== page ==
Early reactions to the DOE grid reliability study

The much anticipated, objected to, lobbyied about, editorialized on US Department of Energy study on electric grid reliability, markets, and policy has finally been released. Finally us commenters will actually know what we are talking about.


You can find the report on the DOE website along with Secretary Perry’s cover letter.

I may comment later. Meanwhile, some early reactions from around the web.

RTO Insider, “Perry Grid Study Seeks to Aid Coal, Nuclear Generation.”

Virtually all the trends it cites and the issues it raises have been under discussion for months or years at FERC, in state legislatures and at grid operator stakeholder meetings. What is new are some of the policy recommendations, which reflect the Trump administration’s support of the coal industry and its rejection of the Obama administration’s Clean Power Plan.

The report cites Executive Order 13783, saying that while the Energy Department is not specifically named in the order, the department “should continue to prioritize energy dominance” and that it and other federal agencies “should accelerate and reduce costs” for licensing “nuclear, hydro, coal, advanced generation technologies and transmission.

The Hill, “Energy Dept. report aims to boost coal, nuclear power.”

The highly anticipated Department of Energy (DOE) report does not include sweeping policy proposals, but it does recommend that the department encourage federal energy and environmental regulators to take more steps to support coal, nuclear and hydroelectric power.

The DOE report also supports conducting more research into the integration of renewable power into the electric grid, but it doesn’t take aim at state or federal policies that have helped wind and solar power grow.

Utility Dive, “DOE releases highly anticipated grid study, faults natural gas for baseload retirements.”

The final grid study conclusion — that low natural gas prices are the biggest driving factor for most, if not all, baseload power plant retirements — probably won’t surprise anyone in the power sector. Indeed, there appear to be very few surprises contained in the official draft of grid study, as many of its conclusions have already been widely documented and published by grid operators, national labs and other key stakeholders.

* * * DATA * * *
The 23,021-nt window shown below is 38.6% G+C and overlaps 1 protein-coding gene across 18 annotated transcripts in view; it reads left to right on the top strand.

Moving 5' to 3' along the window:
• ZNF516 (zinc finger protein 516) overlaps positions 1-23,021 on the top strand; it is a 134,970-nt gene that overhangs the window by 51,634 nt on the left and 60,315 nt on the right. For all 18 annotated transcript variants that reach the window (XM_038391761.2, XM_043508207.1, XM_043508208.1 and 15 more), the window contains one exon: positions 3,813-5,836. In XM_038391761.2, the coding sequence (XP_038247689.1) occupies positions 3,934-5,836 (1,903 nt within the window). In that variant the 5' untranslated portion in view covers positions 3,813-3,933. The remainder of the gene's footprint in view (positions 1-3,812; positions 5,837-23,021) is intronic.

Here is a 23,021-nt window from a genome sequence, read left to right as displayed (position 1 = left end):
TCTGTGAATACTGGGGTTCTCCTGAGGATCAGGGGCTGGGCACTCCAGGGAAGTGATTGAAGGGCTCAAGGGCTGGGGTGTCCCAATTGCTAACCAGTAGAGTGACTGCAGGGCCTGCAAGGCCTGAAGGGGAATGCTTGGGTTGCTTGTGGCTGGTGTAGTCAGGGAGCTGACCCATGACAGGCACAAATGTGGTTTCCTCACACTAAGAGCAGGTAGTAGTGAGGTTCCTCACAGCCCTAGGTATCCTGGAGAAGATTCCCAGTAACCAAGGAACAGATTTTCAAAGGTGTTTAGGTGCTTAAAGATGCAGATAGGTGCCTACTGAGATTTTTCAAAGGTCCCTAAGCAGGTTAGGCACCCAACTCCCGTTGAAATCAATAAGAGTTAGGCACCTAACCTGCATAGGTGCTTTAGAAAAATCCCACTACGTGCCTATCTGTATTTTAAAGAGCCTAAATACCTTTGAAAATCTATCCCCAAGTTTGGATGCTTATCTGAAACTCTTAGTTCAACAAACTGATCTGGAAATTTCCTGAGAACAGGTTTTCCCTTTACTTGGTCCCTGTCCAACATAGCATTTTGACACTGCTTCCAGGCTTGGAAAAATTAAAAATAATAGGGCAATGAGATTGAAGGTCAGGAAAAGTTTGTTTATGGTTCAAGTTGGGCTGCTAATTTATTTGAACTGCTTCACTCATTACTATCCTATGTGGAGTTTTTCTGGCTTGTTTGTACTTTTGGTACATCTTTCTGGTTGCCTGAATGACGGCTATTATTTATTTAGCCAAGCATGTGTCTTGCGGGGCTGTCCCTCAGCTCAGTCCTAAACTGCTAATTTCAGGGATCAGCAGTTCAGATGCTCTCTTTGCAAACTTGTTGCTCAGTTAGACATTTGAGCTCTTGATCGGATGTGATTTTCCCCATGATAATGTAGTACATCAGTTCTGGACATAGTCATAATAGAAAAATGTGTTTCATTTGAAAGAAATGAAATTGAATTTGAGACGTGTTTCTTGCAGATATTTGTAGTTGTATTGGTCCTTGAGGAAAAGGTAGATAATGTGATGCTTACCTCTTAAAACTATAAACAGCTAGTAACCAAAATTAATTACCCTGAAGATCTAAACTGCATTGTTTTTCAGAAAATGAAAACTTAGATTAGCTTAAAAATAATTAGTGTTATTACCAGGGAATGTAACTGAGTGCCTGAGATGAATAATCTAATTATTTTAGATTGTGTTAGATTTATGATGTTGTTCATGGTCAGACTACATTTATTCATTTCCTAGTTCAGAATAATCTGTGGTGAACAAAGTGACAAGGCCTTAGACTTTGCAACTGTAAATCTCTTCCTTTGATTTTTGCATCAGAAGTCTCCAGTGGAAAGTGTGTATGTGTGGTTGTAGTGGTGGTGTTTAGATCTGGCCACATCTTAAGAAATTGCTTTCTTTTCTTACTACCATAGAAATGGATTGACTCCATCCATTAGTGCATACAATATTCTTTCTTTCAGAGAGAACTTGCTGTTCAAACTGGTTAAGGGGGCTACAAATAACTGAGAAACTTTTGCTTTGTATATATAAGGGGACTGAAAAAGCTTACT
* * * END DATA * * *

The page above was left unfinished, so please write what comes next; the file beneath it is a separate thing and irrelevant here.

Joe Romm*, ThinkProgress, “Trump officials rewrite Energy Dept. study to make renewables look bad, fail anyway.”

Energy Secretary Rick Perry’s long-awaited grid study is finally out. But while Trump officials clearly tried to rewrite the previously leaked staff draft to give the impression that renewable energy sources are a threat to baseload power and grid resilience, they mostly botched the job….

Not only were renewables not a major factor in coal and nuclear retirements, but the final DOE study also concludes that the grid is more reliable than ever. It’s just not as blunt about it as the draft was.

David Roberts, Vox, “Rick Perry and his own grid study are saying very different things.”

It turns out, leaking the draft was a smart move on some staffer’s part. It makes a before-and-after comparison easy, so interference at the political level is simple to discern.

That forced transparency seems to have restrained the hand of political appointees at DOE friendly to coal and nuclear. To be sure, the report has been changed. Some baseload-friendly language has been added and the straightforward conclusion about reliability I quoted above is gone. A few coal-friendly policy recommendations were added. It’s definitely been massaged.

But the bones of the analysis remain the same and still indicate the same conclusion: There’s no reason in the world to keep coal plants open and only one reason to keep nuclear plants open — climate change, which the report never mentions.

Thomas Pyle**, Institute for Energy Research, “IER Statement on Department of Energy Grid Report.”

The DOE grid study is a solid examination of the challenges that lie ahead in order to ensure the reliability, affordability, resiliency, and diversity of our electricity system.

The report rightly acknowledges the problems created by a deepening penetration of variable renewable energy … Specifically, government-guided increases in solar power penetration reduce the grid’s capacity to meet peak demand, as the DOE report indicates.

The report also highlights the distortionary role that policies such as the wind production tax credit (PTC) play in electricity markets. As explained in the report, policies such as the PTC are contributing factors in the premature retirement of baseload power plants across the country.


*Joe Romm worked in the DOE during President Clinton’s second term.

**Thomas Pyle headed President Trump’s transition team on energy issues.


One thought on “Early reactions to the DOE grid reliability study

  1. Dear Michael,

    Thanks for another timely post.

    This is a complement to my August 11, 2017, comment to your post “Utahns get low-cost, reliable electric power. What is wrong with that?” It is based on my August 24, 2017, post “A strategy of trajectory is required to transform the energy sector ( http://bit.ly/TWOG114 ).”

    Just like that of Utahns, what’s wrong with DOE grid reliability study is that it has been done under a strategy of terrain (the future is a continuation of the past). Such a strategy is “missing the observable fact of the strong influence of the #ComputingBigShift (the future was unprecedented until recently).”

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